The Platinum Metals in Fuel Cells
The Platinum Metals in Fuel Cells
Economic Factors in The Choice of Electrocatalysts
Much effort has been expended in recent years on the development of low-temperature fuel cells. The principal obstacle yet to be overcome is the selection of electrocatalysts whose activity and reliability is so high, whose life is so long and whose cost is so low that power can be generated at an economic value.
Electrochemical Society Symposium
The abstracts of the papers presented to the Battery Division of the Electrochemical Society at their autumn meeting in Washington in October indicate the extent to which attention is concentrated on the metals of the platinum group. Of the thirty-four papers presented, no less than twenty-four refer to studies, mainly of a fundamental electrochemical character, of the use of these metals and their alloys.
The high inherent cost of the platinum metals requires that they be employed with the utmost efficiency, and much work is directed to this end. Among the techniques reported are the use of Raney platinum by Binder, Köhling and Sandstede of Battelle, Frankfurt, and by Maget and Wheeler of General Electric, and of charcoal-supported metals adhering to porous nickel (Clark, Darland and Kordesch of Union Carbide), or to a waterproofed acrylic paper (Barber and Woodberry of American Cyanamid). Effort is divided comparably between investigations on hydrocarbon fuels and partially-oxygenated fuels, especially methanol. The former are economically attractive, but their oxidation requires vigorous conditions which are generally strongly acidic. Nitrogeneous fuels such as hydrazine also command attention.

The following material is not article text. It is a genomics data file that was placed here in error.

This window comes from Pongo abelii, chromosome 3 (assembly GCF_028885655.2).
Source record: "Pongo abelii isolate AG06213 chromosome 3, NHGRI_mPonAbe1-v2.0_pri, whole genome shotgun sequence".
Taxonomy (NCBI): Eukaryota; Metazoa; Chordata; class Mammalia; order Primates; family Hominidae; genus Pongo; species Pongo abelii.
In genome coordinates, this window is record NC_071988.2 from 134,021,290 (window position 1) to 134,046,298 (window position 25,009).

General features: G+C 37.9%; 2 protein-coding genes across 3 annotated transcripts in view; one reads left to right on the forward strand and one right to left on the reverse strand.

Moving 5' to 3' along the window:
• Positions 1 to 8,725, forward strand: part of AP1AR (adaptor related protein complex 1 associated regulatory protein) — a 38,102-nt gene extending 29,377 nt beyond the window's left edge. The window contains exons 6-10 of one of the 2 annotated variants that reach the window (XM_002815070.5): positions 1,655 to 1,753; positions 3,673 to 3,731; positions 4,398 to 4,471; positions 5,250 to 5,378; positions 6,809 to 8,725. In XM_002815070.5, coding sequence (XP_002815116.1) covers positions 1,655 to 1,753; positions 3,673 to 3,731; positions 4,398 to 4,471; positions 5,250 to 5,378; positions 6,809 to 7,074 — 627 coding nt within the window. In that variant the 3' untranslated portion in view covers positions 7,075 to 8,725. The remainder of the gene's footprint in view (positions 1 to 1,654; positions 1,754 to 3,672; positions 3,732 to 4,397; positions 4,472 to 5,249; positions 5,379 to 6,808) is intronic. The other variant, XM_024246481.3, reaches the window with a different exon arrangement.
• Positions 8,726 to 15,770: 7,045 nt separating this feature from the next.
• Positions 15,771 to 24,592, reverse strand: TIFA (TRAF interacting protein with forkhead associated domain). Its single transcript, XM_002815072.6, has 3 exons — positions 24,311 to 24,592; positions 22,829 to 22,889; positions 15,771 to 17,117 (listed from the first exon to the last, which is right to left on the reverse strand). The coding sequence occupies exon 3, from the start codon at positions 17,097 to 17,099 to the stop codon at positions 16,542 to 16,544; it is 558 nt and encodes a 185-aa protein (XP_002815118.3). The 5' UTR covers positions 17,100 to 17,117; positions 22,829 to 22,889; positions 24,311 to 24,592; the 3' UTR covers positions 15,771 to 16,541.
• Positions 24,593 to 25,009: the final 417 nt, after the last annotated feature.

Three papers in particular focused attention on the choice of the most appropriate metal or alloy to act as electrocatalyst for each particular fuel. Grimes, Murray and Spengler of Allis Chalmers reported studies of the use of platinum-palladium mixtures: because of the lower cost of palladium, its partial substitution for platinum is attractive provided no loss of efficiency results. In fact mixtures of the two metals generally show efficiencies greater than those of either metal alone, optimum Pt: Pd ratios being1:3 for hydrogen and methanol, but 10:1 for ammonia. Pure palladium has the highest efficiency when hydrazine is used as fuel.